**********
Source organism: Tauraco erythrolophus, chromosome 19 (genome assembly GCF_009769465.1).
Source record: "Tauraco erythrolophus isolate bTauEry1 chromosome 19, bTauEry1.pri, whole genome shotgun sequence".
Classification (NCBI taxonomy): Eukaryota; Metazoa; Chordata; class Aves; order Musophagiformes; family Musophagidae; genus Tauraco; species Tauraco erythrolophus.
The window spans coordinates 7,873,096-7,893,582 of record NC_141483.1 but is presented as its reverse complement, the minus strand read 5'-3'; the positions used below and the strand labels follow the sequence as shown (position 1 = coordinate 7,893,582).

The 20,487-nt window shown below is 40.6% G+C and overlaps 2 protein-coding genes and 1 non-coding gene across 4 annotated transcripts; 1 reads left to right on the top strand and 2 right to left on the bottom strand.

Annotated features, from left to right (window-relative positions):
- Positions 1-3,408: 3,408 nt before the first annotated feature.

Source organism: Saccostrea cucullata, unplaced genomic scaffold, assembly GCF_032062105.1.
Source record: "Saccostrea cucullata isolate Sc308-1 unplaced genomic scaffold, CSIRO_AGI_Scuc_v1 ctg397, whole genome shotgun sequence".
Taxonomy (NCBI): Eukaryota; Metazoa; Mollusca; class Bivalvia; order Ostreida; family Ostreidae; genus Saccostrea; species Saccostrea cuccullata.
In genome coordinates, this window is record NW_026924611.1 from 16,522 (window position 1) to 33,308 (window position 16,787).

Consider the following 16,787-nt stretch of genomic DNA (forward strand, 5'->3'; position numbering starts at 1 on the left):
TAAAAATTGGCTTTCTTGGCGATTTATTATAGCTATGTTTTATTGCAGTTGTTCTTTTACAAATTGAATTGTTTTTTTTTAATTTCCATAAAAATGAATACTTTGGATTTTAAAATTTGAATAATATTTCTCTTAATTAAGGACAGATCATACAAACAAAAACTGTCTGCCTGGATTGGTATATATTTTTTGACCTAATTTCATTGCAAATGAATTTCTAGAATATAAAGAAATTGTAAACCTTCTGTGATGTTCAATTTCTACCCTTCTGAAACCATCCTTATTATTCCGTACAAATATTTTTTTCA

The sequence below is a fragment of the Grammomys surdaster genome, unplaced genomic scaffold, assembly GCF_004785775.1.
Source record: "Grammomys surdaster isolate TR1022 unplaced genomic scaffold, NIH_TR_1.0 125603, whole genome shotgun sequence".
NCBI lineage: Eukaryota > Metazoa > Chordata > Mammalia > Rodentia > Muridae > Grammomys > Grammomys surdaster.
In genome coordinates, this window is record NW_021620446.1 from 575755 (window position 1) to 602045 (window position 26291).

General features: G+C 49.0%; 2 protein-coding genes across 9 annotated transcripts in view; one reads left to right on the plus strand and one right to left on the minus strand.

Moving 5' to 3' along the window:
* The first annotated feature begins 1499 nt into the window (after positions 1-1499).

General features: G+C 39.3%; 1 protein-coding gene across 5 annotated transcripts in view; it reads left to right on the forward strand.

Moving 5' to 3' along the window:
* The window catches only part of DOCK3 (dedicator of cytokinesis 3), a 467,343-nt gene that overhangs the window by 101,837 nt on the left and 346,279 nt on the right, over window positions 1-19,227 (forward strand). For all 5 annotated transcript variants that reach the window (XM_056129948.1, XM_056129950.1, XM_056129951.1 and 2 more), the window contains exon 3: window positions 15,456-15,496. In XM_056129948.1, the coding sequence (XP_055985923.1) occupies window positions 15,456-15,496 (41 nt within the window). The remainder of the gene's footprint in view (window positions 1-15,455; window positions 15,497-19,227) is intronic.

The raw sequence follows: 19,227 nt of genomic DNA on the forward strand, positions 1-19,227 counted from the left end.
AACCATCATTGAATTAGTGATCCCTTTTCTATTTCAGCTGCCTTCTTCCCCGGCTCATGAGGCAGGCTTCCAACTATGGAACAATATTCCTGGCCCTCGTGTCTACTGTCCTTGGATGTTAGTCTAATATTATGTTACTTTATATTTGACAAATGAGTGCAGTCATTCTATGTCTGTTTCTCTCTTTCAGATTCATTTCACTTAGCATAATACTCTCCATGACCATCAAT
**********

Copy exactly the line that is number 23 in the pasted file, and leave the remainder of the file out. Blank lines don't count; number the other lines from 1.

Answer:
* The window catches only part of DOCK3 (dedicator of cytokinesis 3), a 467,343-nt gene that overhangs the window by 101,837 nt on the left and 346,279 nt on the right, over window positions 1-19,227 (forward strand). For all 5 annotated transcript variants that reach the window (XM_056129948.1, XM_056129950.1, XM_056129951.1 and 2 more), the window contains exon 3: window positions 15,456-15,496. In XM_056129948.1, the coding sequence (XP_055985923.1) occupies window positions 15,456-15,496 (41 nt within the window). The remainder of the gene's footprint in view (window positions 1-15,455; window positions 15,497-19,227) is intronic.